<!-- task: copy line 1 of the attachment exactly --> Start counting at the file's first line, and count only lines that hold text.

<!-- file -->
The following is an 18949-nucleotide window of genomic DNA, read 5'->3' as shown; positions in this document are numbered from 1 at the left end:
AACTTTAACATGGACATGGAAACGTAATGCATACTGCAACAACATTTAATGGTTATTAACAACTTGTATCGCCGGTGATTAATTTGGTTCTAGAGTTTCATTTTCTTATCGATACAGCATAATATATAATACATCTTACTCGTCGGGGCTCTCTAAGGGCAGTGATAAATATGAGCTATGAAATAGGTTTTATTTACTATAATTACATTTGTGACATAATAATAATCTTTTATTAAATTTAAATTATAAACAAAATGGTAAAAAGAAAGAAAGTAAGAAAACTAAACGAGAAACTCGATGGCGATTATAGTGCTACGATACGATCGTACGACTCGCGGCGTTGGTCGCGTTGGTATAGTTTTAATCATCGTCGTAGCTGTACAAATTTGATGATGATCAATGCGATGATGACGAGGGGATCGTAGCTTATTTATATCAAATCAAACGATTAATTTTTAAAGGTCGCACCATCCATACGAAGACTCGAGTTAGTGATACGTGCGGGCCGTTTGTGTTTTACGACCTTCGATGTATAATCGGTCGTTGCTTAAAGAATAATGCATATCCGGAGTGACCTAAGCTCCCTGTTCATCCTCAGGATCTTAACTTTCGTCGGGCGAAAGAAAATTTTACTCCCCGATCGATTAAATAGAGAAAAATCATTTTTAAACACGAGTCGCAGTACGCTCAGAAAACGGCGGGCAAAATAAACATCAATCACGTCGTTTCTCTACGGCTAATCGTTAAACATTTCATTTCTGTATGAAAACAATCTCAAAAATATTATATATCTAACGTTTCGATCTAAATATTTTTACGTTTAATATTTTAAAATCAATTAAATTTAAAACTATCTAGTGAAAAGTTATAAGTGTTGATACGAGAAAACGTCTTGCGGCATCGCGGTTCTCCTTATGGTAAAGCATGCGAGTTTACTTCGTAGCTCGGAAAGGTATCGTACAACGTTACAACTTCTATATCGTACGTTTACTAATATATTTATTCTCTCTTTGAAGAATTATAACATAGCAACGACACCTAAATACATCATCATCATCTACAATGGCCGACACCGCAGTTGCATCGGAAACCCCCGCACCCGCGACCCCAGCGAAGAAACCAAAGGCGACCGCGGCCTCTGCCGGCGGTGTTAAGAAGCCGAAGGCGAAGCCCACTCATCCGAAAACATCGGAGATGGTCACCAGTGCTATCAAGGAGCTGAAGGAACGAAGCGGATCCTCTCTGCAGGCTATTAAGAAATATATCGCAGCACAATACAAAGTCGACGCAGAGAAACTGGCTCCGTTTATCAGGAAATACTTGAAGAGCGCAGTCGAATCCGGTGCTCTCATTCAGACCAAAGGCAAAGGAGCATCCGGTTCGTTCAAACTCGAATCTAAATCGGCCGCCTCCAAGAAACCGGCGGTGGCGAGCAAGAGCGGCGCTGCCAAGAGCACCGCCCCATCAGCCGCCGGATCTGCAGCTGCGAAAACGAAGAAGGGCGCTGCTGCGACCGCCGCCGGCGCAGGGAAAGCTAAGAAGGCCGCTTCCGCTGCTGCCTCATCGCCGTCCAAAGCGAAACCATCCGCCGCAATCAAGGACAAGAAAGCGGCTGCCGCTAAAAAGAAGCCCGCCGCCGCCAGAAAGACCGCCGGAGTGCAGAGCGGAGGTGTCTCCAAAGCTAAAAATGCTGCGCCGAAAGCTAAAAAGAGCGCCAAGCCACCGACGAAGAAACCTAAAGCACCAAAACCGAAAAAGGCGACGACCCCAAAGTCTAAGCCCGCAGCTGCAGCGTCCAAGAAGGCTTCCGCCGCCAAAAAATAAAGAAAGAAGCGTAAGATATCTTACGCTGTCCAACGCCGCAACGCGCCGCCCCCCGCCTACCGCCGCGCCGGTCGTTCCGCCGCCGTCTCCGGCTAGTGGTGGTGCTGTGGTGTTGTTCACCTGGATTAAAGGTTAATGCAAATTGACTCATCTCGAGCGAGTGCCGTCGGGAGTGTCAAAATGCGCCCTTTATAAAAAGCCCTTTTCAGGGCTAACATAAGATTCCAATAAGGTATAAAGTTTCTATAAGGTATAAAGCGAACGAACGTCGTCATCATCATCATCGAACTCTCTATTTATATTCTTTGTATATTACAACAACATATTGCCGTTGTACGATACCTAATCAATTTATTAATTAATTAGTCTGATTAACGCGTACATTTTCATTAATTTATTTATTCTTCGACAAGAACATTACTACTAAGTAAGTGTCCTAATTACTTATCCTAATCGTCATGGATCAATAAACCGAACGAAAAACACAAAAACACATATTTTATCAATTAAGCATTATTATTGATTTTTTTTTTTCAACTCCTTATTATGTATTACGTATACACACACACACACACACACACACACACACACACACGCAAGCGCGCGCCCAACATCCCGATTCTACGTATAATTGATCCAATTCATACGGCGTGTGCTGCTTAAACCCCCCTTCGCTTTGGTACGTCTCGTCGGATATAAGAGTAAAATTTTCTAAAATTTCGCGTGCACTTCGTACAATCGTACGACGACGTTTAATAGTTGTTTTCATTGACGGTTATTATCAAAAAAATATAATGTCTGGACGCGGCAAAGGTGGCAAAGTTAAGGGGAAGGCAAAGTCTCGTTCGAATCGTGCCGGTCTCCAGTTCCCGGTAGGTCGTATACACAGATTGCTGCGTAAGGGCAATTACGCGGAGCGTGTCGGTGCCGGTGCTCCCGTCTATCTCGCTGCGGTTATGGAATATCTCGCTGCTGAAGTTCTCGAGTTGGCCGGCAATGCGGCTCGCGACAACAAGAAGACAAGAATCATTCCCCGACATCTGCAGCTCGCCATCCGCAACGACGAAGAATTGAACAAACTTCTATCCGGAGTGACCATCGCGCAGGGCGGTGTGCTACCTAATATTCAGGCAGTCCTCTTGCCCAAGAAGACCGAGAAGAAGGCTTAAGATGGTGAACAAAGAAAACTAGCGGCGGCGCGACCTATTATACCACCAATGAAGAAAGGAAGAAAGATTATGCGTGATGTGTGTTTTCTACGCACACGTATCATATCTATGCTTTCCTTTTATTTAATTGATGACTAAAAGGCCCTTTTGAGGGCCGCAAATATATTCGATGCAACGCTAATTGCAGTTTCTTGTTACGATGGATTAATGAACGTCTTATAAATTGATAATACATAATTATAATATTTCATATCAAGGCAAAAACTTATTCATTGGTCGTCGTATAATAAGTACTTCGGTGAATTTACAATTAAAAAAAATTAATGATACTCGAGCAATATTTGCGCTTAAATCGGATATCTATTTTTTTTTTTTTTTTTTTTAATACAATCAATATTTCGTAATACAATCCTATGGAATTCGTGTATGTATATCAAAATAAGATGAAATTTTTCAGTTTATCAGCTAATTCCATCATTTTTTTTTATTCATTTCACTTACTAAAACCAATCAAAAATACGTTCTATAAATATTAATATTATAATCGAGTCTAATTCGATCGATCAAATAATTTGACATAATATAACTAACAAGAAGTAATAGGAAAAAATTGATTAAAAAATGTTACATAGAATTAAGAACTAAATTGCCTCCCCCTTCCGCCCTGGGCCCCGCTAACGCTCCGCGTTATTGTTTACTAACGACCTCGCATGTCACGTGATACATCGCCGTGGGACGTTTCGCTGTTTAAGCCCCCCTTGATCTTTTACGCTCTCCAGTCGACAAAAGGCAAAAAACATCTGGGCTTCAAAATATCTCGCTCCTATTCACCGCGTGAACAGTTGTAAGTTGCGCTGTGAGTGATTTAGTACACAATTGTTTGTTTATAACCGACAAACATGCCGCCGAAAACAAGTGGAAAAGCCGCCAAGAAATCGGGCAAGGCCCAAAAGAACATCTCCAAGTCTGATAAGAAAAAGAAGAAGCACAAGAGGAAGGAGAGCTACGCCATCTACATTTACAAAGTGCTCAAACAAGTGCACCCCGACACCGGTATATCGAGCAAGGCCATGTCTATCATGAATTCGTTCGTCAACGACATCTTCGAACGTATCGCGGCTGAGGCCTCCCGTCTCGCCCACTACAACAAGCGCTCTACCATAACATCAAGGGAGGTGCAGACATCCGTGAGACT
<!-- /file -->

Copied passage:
The following is an 18949-nucleotide window of genomic DNA, read 5'->3' as shown; positions in this document are numbered from 1 at the left end: